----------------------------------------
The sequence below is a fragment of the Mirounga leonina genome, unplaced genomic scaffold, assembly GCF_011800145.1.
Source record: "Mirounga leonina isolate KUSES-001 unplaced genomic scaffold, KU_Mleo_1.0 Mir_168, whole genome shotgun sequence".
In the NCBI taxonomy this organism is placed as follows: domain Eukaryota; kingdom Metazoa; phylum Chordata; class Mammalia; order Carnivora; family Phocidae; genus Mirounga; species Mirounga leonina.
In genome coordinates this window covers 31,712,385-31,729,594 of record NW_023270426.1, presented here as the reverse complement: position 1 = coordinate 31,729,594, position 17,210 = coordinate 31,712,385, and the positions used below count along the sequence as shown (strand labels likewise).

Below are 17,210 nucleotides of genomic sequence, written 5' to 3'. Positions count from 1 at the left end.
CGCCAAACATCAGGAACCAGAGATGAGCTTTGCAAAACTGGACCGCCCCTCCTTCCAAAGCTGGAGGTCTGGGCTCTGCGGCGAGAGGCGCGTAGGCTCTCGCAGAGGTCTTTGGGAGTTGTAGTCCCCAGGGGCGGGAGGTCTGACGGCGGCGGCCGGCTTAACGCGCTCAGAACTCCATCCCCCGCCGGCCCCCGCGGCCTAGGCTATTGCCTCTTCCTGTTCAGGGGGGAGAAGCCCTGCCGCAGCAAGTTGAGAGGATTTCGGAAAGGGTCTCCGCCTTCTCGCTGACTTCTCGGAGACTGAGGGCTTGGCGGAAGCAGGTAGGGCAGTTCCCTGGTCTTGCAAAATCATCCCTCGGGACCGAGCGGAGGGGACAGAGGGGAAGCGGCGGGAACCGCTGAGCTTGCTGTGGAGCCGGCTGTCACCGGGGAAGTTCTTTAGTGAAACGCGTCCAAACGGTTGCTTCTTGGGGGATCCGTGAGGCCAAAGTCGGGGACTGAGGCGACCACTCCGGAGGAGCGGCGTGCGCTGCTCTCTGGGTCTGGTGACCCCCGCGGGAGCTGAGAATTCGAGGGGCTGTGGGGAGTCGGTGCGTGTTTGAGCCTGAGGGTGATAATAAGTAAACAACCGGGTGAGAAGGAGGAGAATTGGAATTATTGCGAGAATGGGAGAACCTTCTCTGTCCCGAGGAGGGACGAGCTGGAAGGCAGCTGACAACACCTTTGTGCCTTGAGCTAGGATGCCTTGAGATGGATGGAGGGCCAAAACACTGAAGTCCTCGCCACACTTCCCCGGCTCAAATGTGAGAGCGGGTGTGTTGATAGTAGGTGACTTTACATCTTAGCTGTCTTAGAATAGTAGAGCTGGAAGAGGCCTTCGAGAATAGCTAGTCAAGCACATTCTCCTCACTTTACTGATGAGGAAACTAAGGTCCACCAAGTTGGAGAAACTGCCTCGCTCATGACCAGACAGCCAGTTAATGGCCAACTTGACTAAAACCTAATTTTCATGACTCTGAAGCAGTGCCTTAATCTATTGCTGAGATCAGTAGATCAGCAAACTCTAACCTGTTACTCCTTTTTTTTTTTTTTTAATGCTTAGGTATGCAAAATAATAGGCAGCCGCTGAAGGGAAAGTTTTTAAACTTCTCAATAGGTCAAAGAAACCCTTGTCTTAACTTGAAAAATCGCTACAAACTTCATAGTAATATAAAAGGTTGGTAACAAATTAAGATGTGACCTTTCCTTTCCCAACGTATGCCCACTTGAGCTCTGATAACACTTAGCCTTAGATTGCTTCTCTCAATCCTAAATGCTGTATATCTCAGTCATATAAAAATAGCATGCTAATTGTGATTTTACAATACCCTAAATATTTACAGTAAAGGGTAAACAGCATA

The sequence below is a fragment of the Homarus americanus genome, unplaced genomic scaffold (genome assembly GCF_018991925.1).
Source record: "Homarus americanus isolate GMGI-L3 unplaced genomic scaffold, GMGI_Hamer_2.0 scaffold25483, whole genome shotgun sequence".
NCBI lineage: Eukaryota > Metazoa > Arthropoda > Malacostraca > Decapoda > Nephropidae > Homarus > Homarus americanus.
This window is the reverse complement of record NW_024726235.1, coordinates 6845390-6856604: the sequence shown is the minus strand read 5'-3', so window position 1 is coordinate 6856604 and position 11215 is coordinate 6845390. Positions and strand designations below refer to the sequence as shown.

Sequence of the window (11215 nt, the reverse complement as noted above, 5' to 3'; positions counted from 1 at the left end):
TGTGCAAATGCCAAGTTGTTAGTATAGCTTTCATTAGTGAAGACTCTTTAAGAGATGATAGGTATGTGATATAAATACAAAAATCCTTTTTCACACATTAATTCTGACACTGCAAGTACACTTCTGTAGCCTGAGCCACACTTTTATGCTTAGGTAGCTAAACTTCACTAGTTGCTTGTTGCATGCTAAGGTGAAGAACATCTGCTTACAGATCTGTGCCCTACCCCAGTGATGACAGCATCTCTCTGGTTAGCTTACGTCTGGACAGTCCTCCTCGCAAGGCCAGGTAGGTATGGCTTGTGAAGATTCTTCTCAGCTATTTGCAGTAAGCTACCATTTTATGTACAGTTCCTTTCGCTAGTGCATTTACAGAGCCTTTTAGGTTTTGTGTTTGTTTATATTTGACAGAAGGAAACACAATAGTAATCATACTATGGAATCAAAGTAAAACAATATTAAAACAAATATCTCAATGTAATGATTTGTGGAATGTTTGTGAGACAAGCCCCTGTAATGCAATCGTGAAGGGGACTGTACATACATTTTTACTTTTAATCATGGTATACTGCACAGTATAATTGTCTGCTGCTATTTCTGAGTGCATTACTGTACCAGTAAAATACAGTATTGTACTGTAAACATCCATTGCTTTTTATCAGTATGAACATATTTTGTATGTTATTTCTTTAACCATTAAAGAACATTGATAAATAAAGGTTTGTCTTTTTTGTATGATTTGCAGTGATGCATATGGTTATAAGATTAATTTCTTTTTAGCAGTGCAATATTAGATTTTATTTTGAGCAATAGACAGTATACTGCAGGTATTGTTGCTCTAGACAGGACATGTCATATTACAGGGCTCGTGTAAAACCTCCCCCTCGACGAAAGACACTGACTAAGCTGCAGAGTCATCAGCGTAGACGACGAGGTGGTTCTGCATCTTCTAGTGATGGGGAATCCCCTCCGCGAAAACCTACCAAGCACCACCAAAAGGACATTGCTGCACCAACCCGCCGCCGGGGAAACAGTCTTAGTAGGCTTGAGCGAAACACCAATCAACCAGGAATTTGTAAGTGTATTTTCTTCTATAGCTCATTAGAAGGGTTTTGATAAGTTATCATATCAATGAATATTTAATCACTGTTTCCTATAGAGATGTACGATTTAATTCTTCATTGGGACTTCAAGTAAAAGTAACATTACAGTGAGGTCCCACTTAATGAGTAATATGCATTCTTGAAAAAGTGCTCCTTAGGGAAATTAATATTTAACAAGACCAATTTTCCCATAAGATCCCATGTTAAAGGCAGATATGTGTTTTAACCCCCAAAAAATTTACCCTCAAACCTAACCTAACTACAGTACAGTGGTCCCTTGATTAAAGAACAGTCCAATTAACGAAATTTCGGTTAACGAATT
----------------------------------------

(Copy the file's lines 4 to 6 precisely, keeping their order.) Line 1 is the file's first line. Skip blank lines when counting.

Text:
In genome coordinates this window covers 31,712,385-31,729,594 of record NW_023270426.1, presented here as the reverse complement: position 1 = coordinate 31,729,594, position 17,210 = coordinate 31,712,385, and the positions used below count along the sequence as shown (strand labels likewise).

Below are 17,210 nucleotides of genomic sequence, written 5' to 3'. Positions count from 1 at the left end.
CGCCAAACATCAGGAACCAGAGATGAGCTTTGCAAAACTGGACCGCCCCTCCTTCCAAAGCTGGAGGTCTGGGCTCTGCGGCGAGAGGCGCGTAGGCTCTCGCAGAGGTCTTTGGGAGTTGTAGTCCCCAGGGGCGGGAGGTCTGACGGCGGCGGCCGGCTTAACGCGCTCAGAACTCCATCCCCCGCCGGCCCCCGCGGCCTAGGCTATTGCCTCTTCCTGTTCAGGGGGGAGAAGCCCTGCCGCAGCAAGTTGAGAGGATTTCGGAAAGGGTCTCCGCCTTCTCGCTGACTTCTCGGAGACTGAGGGCTTGGCGGAAGCAGGTAGGGCAGTTCCCTGGTCTTGCAAAATCATCCCTCGGGACCGAGCGGAGGGGACAGAGGGGAAGCGGCGGGAACCGCTGAGCTTGCTGTGGAGCCGGCTGTCACCGGGGAAGTTCTTTAGTGAAACGCGTCCAAACGGTTGCTTCTTGGGGGATCCGTGAGGCCAAAGTCGGGGACTGAGGCGACCACTCCGGAGGAGCGGCGTGCGCTGCTCTCTGGGTCTGGTGACCCCCGCGGGAGCTGAGAATTCGAGGGGCTGTGGGGAGTCGGTGCGTGTTTGAGCCTGAGGGTGATAATAAGTAAACAACCGGGTGAGAAGGAGGAGAATTGGAATTATTGCGAGAATGGGAGAACCTTCTCTGTCCCGAGGAGGGACGAGCTGGAAGGCAGCTGACAACACCTTTGTGCCTTGAGCTAGGATGCCTTGAGATGGATGGAGGGCCAAAACACTGAAGTCCTCGCCACACTTCCCCGGCTCAAATGTGAGAGCGGGTGTGTTGATAGTAGGTGACTTTACATCTTAGCTGTCTTAGAATAGTAGAGCTGGAAGAGGCCTTCGAGAATAGCTAGTCAAGCACATTCTCCTCACTTTACTGATGAGGAAACTAAGGTCCACCAAGTTGGAGAAACTGCCTCGCTCATGACCAGACAGCCAGTTAATGGCCAACTTGACTAAAACCTAATTTTCATGACTCTGAAGCAGTGCCTTAATCTATTGCTGAGATCAGTAGATCAGCAAACTCTAACCTGTTACTCCTTTTTTTTTTTTTTTAATGCTTAGGTATGCAAAATAATAGGCAGCCGCTGAAGGGAAAGTTTTTAAACTTCTCAATAGGTCAAAGAAACCCTTGTCTTAACTTGAAAAATCGCTACAAACTTCATAGTAATATAAAAGGTTGGTAACAAATTAAGATGTGACCTTTCCTTTCCCAACGTATGCCCACTTGAGCTCTGATAACACTTAGCCTTAGATTGCTTCTCTCAATCCTAAATGCTGTATATCTCAGTCATATAAAAATAGCATGCTAATTGTGATTTTACAATACCCTAAATATTTACAGTAAAGGGTAAACAGCATA